really hard on this. Disgruntled heirs is another. They are thrilled to
learn of a possible inheritance and sign the agreements, but then when
they later find out that the heir hunter is getting 30% (or whatever) of
"their" $2M inheritance, then they counter sue.

Your post about the Funeral Director really got me thinking about FDs
exposure to estate information. My guess is that the 14K owed to the
FD is not why he is probating the estate. My guess is that the estate in
question has more assets than just the house–cash and other assests
as well. Since the Adminstrator will get a fee based on the value of the
estate, he is basically get paid to collect on his 14K. His expenses will
be reimbursed as well.

Kristine

Re: Can Creditor Sell Property as Admn. of Estate? - Posted by Kristine-CA

Posted by Kristine-CA on August 10, 2007 at 15:35:46:

Hi Rick. I doubt IB could buy the debt from the funeral director. At
first I though 14K was too small a debt to deal with vi a probate. But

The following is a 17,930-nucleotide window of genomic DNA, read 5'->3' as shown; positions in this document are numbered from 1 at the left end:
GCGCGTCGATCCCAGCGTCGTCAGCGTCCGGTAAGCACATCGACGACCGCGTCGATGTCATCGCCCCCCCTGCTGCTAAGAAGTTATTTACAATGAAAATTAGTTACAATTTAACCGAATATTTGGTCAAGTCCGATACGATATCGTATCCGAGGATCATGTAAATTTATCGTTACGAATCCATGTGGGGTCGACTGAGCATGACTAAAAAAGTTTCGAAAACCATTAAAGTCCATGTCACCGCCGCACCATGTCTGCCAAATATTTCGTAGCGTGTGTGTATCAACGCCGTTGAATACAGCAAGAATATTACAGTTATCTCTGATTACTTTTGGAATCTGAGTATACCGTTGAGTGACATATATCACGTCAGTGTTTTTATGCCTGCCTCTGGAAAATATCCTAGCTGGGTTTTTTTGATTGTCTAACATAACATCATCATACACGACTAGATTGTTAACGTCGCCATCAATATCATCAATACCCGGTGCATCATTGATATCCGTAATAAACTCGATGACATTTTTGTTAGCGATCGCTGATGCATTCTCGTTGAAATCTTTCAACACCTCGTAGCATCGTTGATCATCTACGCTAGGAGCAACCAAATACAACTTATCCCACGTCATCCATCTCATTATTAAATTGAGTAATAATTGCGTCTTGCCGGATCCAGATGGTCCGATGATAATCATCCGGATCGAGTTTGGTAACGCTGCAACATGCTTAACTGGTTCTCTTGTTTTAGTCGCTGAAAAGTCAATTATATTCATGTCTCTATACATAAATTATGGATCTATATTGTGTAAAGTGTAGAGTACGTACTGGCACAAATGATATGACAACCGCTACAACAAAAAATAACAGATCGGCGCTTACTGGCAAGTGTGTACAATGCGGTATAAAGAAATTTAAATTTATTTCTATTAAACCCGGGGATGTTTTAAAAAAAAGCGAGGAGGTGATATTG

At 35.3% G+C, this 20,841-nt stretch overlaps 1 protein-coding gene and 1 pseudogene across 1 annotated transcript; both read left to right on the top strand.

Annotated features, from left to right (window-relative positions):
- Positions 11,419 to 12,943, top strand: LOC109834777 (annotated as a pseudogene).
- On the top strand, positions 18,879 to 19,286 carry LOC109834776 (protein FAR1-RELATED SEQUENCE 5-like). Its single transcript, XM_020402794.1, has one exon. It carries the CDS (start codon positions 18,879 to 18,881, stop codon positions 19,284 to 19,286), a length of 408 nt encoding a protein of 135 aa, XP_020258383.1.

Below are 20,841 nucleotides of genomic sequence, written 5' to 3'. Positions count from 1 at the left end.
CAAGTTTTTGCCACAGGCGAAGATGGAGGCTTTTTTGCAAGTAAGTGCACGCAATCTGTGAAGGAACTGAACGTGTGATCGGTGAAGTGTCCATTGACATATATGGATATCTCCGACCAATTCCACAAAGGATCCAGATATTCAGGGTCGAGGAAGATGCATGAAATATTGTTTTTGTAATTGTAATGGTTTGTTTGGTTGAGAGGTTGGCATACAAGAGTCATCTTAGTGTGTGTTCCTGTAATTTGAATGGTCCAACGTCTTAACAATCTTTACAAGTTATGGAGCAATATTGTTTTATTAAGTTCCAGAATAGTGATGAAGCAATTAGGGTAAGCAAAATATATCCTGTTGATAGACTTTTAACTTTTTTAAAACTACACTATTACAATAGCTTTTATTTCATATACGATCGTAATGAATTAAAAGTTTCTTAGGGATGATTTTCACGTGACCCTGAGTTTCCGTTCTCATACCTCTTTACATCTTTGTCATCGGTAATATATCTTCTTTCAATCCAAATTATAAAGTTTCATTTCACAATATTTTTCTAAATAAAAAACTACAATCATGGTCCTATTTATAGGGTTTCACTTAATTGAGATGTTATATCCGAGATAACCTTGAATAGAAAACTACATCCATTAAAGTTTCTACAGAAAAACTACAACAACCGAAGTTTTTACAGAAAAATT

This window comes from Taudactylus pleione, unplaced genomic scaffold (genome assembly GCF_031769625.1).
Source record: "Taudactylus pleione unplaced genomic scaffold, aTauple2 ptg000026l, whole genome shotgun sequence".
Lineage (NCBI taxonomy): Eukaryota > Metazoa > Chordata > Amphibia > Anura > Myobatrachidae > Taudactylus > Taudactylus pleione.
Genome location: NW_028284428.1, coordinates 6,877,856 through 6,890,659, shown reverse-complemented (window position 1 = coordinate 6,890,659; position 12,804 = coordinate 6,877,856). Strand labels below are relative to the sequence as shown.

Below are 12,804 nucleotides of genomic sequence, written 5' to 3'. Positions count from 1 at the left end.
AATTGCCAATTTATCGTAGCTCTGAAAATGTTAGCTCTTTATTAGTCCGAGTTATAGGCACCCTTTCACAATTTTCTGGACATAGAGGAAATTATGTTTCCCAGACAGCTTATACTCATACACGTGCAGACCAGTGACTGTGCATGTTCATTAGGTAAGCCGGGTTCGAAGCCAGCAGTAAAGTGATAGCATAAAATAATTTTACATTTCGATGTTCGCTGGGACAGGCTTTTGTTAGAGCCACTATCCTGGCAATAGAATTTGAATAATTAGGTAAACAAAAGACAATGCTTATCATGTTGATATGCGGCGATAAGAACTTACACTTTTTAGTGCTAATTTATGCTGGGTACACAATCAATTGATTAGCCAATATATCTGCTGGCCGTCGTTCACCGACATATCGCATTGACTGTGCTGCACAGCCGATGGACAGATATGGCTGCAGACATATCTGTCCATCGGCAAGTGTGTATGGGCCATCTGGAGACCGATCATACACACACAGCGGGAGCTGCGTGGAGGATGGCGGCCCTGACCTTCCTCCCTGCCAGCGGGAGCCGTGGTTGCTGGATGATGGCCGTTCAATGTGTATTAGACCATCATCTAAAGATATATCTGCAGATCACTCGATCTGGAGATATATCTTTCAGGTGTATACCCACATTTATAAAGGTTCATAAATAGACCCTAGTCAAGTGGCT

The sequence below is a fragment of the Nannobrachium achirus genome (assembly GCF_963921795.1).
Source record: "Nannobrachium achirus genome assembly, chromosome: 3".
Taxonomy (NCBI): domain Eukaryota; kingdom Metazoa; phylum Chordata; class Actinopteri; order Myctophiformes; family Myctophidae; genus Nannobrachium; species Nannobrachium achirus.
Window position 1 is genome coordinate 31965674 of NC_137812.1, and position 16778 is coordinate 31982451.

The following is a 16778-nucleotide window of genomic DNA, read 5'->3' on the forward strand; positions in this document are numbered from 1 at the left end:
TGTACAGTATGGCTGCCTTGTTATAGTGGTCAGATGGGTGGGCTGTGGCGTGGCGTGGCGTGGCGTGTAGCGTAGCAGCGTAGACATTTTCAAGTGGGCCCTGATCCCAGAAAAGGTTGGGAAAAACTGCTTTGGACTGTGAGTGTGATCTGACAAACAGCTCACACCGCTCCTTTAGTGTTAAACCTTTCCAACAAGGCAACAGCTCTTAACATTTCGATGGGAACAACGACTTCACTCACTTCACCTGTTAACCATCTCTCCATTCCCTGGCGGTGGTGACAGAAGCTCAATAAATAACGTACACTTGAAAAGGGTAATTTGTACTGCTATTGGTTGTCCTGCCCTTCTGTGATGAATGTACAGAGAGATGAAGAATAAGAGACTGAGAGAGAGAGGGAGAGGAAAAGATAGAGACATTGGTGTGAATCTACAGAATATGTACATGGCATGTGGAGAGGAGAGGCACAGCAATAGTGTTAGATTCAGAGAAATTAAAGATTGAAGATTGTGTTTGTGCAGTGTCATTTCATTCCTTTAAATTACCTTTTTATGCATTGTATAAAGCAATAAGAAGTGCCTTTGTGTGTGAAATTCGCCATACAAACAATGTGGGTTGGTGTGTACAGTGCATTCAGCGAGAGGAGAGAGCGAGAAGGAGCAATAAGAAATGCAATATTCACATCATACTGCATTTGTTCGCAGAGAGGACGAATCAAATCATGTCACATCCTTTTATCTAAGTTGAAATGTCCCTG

as Adminstrator, the FD would recieve about 15-20K based on the
value of the real prop. Plus expenses. And who knows if there are
other assets. So getting paid to collect on your business’s bad debts
isn’t a bad deal.

After reading about some of the services that FDs provide (and about
the FDs that have gotten in trouble with the Probate courts), it makes
the funeral business look as unsavory as ever. Kristine

Re: Thanks Kristine and Rick… - Posted by IB (NJ)

Posted by IB (NJ) on August 10, 2007 at 08:57:31:

Good point regarding the heir hunting thing.

I’m sure probating the estate is used as another income stream for FD’S, although this is the first time I’ve come across it in this state.

Ib

Re: Thanks Kristine and Rick… - Posted by Rick, the Probate Guy